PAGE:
The music is by Claudio Simonette, the composer of the incidental music for the movie and other Argento films. Here he merely expands on the music from the film. Caped characters in masks do most of the singing, ghouls I guess, surrounded by dancers doing jerky, angular modern dance. I think it was supposed to be scary, but it was not. We didn’t know or care who these folks were. Songs in musicals are supposed to further the action, but here the music seemed arbitrary.
Dario Argento was the artistic supervisor of the show. He believed he could replace the horror of a movie with the only theatrical form that approached terror, Grand Guignol. This was a theatrical tradition from France which died in the 1960s when movies proved to do a better job of providing thrills. Grand Guignol always had excesses of blood (think Sweeney Todd the movie) and some humor as well. I recently saw an attempt to revive the tradition. Nails were pounded into skulls and blood was everywhere. I understand why that form of theater was abandoned: it now looks quaint, and rather campy.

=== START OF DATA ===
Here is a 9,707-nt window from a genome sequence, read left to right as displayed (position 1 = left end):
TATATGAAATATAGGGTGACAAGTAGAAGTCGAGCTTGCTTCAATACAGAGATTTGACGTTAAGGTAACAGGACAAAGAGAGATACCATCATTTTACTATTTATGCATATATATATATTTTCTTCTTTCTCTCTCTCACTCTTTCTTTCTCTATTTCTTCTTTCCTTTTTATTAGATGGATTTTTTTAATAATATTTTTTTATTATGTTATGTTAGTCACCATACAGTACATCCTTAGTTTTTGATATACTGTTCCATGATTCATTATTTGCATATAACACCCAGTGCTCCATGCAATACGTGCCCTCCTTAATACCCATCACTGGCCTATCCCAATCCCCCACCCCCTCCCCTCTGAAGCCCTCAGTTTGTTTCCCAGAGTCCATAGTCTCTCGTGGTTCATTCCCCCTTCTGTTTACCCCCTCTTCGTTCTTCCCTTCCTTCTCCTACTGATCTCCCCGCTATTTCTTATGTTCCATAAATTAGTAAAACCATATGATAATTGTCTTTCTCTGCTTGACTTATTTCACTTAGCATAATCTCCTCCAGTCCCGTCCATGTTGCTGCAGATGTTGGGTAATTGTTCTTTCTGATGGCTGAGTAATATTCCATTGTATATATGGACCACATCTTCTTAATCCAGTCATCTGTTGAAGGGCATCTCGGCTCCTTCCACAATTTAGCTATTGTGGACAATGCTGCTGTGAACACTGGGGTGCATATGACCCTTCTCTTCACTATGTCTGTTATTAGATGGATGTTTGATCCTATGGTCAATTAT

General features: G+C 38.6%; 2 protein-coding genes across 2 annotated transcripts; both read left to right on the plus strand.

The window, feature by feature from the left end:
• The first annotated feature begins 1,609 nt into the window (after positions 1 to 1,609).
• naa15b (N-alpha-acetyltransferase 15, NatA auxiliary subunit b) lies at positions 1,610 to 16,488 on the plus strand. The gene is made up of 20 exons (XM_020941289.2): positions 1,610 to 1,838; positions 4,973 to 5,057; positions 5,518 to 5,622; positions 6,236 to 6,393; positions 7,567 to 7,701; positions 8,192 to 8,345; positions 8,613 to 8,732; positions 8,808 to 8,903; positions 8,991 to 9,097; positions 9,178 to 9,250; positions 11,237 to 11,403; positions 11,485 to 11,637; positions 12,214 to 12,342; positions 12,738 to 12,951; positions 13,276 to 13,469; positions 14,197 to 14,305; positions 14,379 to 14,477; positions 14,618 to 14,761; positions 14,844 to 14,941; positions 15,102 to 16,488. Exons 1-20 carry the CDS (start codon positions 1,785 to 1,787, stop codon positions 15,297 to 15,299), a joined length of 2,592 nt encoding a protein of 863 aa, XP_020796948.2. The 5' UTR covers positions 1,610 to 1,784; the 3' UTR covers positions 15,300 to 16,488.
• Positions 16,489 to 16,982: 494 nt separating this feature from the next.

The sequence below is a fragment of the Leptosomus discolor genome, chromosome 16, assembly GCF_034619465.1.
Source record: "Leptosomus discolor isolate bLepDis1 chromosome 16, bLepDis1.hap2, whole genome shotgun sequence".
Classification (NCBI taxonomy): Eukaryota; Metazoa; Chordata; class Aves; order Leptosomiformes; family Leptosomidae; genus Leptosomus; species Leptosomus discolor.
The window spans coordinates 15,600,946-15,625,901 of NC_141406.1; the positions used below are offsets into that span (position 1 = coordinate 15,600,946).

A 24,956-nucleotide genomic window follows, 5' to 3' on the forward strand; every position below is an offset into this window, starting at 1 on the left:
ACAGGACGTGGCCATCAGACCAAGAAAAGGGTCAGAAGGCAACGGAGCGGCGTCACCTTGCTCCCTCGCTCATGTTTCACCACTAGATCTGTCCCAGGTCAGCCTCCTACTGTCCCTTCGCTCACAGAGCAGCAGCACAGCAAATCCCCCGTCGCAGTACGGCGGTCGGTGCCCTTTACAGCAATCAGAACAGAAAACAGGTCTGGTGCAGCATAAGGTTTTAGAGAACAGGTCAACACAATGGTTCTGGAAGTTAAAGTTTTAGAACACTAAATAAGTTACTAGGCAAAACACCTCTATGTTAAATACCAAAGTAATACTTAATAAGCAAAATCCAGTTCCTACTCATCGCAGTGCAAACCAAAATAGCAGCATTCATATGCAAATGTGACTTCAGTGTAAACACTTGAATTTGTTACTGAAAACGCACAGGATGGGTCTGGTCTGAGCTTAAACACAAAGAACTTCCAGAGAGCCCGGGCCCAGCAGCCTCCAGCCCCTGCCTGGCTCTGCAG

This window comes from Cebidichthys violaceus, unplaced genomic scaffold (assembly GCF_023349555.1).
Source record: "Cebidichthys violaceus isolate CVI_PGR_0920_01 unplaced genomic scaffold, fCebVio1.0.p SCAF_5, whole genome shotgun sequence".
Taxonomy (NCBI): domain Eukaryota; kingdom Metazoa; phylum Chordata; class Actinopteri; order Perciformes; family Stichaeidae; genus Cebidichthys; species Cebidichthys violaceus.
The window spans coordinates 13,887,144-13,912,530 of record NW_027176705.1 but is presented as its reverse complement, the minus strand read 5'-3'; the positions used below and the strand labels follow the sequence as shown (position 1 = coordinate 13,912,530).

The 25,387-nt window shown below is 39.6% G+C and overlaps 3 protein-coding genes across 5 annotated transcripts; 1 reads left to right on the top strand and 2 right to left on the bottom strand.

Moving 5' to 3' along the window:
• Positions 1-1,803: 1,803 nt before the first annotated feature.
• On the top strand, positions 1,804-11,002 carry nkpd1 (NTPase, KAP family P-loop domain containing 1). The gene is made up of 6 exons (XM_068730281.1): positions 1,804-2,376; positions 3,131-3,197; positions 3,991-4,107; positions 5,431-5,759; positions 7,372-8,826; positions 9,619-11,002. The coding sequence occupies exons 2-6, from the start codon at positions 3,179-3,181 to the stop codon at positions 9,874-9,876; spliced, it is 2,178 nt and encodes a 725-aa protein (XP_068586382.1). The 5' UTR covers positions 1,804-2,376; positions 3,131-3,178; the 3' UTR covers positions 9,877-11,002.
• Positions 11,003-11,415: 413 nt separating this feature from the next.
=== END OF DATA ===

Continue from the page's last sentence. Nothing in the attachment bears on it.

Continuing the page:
Not so Deep Red The Musical. It takes itself far too seriously, the acting styles are hyper-dramatic, and there is no blood. In the movie we get a decapitation, but the only thing we get in this musical is one of the characters staggering on stage with an obviously fake hatchet in the back, and lots of empty stabbing gestures by those ghouls. A lot of money seems to have been spent for naught. And ultimately it is a lesson on what not to do. Maybe Disney money and special effects might have helped, but the text, the music, the production, are as lame as that hatchet in the back.
For all that, it must be said that the original movie still holds some chills, and its cult status is easily understood. Go rent the movie. At Teatro Smeraldo in Milan through May 19. Tickets available through TicketOne.it or by calling 892,101 in Milan.